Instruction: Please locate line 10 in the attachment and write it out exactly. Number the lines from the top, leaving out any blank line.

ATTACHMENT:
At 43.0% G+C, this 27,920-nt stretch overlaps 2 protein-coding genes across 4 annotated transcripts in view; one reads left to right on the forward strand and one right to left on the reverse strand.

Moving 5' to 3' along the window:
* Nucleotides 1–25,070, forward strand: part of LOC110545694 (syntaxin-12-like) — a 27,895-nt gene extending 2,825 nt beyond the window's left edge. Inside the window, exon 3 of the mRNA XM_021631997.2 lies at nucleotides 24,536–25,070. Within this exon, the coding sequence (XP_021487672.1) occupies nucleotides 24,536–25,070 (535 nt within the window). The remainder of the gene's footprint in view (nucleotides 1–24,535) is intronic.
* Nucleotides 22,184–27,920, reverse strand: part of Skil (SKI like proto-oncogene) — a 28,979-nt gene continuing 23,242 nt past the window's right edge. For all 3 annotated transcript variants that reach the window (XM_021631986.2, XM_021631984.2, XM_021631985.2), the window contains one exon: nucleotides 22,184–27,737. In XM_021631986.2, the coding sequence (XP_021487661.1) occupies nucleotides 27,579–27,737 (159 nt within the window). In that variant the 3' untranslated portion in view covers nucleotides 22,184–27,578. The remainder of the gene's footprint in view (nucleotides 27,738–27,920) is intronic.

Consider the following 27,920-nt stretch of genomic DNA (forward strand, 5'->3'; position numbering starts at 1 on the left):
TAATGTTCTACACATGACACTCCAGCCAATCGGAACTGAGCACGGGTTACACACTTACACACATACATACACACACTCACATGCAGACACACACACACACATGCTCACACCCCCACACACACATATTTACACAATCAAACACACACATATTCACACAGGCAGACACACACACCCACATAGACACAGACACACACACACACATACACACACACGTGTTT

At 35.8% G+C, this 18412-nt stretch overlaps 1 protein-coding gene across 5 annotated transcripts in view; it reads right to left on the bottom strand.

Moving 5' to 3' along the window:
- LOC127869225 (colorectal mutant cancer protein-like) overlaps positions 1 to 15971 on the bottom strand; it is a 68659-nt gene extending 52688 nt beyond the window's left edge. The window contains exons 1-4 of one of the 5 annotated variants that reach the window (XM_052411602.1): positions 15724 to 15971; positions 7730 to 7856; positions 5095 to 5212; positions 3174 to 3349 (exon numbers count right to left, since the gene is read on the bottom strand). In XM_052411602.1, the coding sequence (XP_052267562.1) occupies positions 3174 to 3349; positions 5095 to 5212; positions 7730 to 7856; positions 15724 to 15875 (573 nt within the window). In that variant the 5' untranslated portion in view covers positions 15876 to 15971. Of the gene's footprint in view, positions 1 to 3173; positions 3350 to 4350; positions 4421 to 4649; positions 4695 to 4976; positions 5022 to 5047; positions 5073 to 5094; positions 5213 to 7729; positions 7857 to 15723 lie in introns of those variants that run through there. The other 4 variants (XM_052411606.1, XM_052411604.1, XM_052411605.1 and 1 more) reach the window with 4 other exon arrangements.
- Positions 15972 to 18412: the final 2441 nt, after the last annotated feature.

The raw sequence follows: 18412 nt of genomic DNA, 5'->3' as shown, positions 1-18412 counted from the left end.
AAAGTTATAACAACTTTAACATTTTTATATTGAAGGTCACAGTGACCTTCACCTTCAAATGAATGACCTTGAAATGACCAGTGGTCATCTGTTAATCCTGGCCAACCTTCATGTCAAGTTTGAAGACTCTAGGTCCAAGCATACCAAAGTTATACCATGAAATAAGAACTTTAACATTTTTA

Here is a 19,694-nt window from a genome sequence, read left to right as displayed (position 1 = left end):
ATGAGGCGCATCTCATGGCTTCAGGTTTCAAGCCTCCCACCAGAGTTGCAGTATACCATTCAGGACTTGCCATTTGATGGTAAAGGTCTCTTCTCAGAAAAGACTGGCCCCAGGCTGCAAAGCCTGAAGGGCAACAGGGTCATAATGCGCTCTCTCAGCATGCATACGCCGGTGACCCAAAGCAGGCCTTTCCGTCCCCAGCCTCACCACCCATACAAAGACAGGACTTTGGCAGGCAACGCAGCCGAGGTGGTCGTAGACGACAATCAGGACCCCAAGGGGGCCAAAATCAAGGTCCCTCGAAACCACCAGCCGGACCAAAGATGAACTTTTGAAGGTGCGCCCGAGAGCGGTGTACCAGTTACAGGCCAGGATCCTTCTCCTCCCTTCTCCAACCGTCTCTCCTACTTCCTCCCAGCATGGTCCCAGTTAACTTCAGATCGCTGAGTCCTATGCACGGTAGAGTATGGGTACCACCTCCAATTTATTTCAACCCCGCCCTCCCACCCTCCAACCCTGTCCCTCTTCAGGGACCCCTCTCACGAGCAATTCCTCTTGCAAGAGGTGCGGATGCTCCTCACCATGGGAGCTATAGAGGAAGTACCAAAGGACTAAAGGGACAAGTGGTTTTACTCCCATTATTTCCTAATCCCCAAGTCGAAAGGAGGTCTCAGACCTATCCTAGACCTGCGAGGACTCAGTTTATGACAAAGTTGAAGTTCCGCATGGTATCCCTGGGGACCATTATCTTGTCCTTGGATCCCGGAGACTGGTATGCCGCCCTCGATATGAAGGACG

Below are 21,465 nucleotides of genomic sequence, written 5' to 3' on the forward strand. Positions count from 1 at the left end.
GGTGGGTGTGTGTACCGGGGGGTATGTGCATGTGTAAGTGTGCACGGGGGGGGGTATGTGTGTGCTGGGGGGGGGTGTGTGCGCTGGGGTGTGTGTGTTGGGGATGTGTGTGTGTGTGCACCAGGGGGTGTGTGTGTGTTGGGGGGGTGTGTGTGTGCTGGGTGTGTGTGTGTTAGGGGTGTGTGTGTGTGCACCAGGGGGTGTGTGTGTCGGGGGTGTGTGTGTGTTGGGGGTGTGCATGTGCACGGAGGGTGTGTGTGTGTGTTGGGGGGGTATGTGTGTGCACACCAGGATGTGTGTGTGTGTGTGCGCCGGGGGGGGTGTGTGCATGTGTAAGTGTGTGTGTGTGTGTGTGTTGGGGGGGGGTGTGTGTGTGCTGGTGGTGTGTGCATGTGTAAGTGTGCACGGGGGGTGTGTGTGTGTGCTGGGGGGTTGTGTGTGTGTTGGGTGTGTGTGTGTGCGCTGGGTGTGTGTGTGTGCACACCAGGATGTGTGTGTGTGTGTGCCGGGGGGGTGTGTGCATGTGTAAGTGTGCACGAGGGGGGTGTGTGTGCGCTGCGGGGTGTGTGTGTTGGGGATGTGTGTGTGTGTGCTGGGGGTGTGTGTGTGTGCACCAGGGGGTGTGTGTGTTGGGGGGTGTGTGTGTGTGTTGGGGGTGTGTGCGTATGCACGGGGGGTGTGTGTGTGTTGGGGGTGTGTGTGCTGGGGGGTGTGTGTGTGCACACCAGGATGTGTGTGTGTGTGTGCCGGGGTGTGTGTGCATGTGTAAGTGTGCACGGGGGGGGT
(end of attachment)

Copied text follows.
- Positions 15972 to 18412: the final 2441 nt, after the last annotated feature.